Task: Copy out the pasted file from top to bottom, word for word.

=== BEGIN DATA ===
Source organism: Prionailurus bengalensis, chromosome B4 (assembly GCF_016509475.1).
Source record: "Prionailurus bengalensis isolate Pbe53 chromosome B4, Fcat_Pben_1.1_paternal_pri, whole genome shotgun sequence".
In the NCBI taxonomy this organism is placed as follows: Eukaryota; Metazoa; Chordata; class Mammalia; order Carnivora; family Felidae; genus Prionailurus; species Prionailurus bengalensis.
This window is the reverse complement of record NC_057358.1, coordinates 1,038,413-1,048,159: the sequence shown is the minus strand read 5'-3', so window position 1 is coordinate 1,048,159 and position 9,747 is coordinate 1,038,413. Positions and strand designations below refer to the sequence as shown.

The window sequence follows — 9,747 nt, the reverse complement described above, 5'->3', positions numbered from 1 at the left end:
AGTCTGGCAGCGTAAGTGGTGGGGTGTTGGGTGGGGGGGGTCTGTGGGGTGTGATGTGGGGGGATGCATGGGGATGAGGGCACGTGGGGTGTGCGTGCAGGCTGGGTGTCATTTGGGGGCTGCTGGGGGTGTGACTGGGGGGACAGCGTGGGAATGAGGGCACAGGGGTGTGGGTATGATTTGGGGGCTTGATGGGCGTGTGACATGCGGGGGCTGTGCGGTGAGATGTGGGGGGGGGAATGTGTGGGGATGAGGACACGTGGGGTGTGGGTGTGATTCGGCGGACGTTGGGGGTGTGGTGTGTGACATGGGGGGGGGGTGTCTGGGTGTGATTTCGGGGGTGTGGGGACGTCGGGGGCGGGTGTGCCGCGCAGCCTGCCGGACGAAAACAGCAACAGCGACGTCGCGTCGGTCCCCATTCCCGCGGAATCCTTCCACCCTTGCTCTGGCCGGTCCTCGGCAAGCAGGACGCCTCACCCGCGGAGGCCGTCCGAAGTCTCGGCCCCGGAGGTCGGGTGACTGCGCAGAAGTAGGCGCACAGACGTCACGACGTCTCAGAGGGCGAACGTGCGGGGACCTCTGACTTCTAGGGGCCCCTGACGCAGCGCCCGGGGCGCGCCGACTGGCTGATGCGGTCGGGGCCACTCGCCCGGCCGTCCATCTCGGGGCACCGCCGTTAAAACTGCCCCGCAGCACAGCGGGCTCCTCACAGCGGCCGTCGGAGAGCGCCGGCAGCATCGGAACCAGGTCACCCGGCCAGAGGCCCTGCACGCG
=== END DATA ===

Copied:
Source organism: Prionailurus bengalensis, chromosome B4 (assembly GCF_016509475.1).
Source record: "Prionailurus bengalensis isolate Pbe53 chromosome B4, Fcat_Pben_1.1_paternal_pri, whole genome shotgun sequence".
In the NCBI taxonomy this organism is placed as follows: Eukaryota; Metazoa; Chordata; class Mammalia; order Carnivora; family Felidae; genus Prionailurus; species Prionailurus bengalensis.
This window is the reverse complement of record NC_057358.1, coordinates 1,038,413-1,048,159: the sequence shown is the minus strand read 5'-3', so window position 1 is coordinate 1,048,159 and position 9,747 is coordinate 1,038,413. Positions and strand designations below refer to the sequence as shown.

The window sequence follows — 9,747 nt, the reverse complement described above, 5'->3', positions numbered from 1 at the left end:
AGTCTGGCAGCGTAAGTGGTGGGGTGTTGGGTGGGGGGGGTCTGTGGGGTGTGATGTGGGGGGATGCATGGGGATGAGGGCACGTGGGGTGTGCGTGCAGGCTGGGTGTCATTTGGGGGCTGCTGGGGGTGTGACTGGGGGGACAGCGTGGGAATGAGGGCACAGGGGTGTGGGTATGATTTGGGGGCTTGATGGGCGTGTGACATGCGGGGGCTGTGCGGTGAGATGTGGGGGGGGGAATGTGTGGGGATGAGGACACGTGGGGTGTGGGTGTGATTCGGCGGACGTTGGGGGTGTGGTGTGTGACATGGGGGGGGGGTGTCTGGGTGTGATTTCGGGGGTGTGGGGACGTCGGGGGCGGGTGTGCCGCGCAGCCTGCCGGACGAAAACAGCAACAGCGACGTCGCGTCGGTCCCCATTCCCGCGGAATCCTTCCACCCTTGCTCTGGCCGGTCCTCGGCAAGCAGGACGCCTCACCCGCGGAGGCCGTCCGAAGTCTCGGCCCCGGAGGTCGGGTGACTGCGCAGAAGTAGGCGCACAGACGTCACGACGTCTCAGAGGGCGAACGTGCGGGGACCTCTGACTTCTAGGGGCCCCTGACGCAGCGCCCGGGGCGCGCCGACTGGCTGATGCGGTCGGGGCCACTCGCCCGGCCGTCCATCTCGGGGCACCGCCGTTAAAACTGCCCCGCAGCACAGCGGGCTCCTCACAGCGGCCGTCGGAGAGCGCCGGCAGCATCGGAACCAGGTCACCCGGCCAGAGGCCCTGCACGCG